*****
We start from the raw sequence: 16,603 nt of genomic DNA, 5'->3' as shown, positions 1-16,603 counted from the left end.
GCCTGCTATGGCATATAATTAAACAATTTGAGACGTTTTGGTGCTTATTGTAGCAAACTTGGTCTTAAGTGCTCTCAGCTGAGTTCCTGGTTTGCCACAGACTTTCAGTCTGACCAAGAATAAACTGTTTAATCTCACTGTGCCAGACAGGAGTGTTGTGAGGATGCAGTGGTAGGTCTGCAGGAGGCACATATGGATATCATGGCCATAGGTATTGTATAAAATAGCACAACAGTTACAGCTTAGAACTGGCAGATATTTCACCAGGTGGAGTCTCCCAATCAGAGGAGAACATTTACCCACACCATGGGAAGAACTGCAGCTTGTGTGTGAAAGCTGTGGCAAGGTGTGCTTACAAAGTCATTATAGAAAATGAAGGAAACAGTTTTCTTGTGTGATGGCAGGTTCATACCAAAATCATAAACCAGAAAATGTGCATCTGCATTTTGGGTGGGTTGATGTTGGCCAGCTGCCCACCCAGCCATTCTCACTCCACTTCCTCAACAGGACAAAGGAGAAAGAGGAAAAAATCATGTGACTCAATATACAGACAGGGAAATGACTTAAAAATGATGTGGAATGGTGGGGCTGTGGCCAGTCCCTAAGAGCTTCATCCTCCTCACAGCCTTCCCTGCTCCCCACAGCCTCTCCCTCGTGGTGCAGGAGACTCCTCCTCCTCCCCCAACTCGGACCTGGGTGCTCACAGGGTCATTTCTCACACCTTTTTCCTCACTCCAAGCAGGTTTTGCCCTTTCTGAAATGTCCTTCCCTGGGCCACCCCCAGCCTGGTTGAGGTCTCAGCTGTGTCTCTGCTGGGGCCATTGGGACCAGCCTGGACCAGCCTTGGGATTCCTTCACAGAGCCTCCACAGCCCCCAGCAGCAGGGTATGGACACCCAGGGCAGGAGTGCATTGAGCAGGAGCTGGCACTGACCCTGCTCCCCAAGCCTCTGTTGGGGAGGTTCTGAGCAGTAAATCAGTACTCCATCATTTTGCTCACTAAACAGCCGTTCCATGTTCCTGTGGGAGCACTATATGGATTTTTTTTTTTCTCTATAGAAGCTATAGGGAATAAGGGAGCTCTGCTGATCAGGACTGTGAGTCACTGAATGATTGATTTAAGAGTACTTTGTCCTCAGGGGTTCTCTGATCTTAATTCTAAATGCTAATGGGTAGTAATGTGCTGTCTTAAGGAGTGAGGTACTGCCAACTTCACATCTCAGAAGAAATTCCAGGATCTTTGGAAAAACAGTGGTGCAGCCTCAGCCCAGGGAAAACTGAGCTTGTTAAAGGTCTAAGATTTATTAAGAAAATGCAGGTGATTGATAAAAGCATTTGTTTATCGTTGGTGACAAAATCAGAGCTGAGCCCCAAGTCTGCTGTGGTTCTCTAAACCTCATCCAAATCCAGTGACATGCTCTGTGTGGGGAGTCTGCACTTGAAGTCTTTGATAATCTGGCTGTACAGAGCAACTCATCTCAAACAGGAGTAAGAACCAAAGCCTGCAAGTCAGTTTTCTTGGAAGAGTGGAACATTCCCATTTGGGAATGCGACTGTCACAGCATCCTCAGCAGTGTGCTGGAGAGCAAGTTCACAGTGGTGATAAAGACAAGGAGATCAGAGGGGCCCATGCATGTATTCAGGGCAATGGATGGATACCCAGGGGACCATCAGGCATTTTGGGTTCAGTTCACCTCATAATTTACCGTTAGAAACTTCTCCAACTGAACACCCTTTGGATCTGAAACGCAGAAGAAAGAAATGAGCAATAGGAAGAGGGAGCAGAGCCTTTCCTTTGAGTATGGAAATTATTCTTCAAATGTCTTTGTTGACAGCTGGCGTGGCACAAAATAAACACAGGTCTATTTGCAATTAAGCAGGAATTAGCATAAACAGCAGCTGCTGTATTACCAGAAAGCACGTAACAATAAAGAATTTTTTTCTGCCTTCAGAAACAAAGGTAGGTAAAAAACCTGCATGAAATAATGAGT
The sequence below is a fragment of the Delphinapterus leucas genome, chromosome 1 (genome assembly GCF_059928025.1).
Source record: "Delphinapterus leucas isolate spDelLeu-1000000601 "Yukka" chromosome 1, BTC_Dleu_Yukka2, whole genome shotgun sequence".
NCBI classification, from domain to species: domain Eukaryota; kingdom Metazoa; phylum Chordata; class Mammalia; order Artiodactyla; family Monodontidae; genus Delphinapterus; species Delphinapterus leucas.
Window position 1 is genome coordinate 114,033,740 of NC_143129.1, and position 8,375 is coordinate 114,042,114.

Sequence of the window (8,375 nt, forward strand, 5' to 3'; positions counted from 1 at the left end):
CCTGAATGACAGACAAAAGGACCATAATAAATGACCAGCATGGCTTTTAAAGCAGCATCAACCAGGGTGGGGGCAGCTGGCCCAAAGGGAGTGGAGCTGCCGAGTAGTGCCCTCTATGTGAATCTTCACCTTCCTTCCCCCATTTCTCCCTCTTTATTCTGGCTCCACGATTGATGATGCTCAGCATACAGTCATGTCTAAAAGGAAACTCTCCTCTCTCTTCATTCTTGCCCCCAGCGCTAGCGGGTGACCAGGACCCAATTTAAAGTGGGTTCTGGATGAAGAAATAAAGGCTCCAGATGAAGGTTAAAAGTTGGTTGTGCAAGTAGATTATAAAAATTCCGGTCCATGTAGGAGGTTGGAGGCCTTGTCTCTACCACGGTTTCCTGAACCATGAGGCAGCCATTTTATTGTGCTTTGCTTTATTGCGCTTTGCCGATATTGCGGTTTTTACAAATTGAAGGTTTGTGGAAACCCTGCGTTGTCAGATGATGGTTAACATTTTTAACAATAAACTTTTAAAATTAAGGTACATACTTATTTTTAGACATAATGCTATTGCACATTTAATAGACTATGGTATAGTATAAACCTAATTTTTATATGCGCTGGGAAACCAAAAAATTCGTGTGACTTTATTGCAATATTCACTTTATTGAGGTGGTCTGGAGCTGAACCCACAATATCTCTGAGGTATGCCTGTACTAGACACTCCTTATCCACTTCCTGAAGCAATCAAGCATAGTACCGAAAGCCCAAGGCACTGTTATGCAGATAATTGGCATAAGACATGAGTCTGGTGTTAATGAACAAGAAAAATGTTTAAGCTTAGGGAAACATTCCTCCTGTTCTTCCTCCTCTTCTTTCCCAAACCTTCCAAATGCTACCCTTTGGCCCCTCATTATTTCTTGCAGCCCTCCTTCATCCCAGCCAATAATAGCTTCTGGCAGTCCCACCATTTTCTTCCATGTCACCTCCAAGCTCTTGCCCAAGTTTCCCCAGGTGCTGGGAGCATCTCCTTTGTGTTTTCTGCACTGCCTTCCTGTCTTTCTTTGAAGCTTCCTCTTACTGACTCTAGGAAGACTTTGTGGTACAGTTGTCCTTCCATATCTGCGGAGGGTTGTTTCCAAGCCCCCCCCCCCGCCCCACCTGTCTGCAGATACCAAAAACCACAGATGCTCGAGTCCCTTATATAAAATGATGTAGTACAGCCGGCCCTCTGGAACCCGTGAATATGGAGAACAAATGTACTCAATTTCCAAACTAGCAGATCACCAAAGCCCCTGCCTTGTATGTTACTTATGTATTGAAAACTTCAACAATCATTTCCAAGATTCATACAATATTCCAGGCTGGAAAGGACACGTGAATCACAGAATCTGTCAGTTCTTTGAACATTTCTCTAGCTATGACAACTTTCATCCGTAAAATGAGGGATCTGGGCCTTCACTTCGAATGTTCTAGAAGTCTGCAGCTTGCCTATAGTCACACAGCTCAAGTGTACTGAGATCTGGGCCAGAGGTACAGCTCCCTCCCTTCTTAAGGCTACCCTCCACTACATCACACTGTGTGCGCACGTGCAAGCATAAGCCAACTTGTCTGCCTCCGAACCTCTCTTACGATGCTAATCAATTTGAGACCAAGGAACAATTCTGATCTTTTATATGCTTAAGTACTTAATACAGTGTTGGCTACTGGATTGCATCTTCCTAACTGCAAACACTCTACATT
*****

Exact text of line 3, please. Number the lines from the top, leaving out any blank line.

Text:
The sequence below is a fragment of the Delphinapterus leucas genome, chromosome 1 (genome assembly GCF_059928025.1).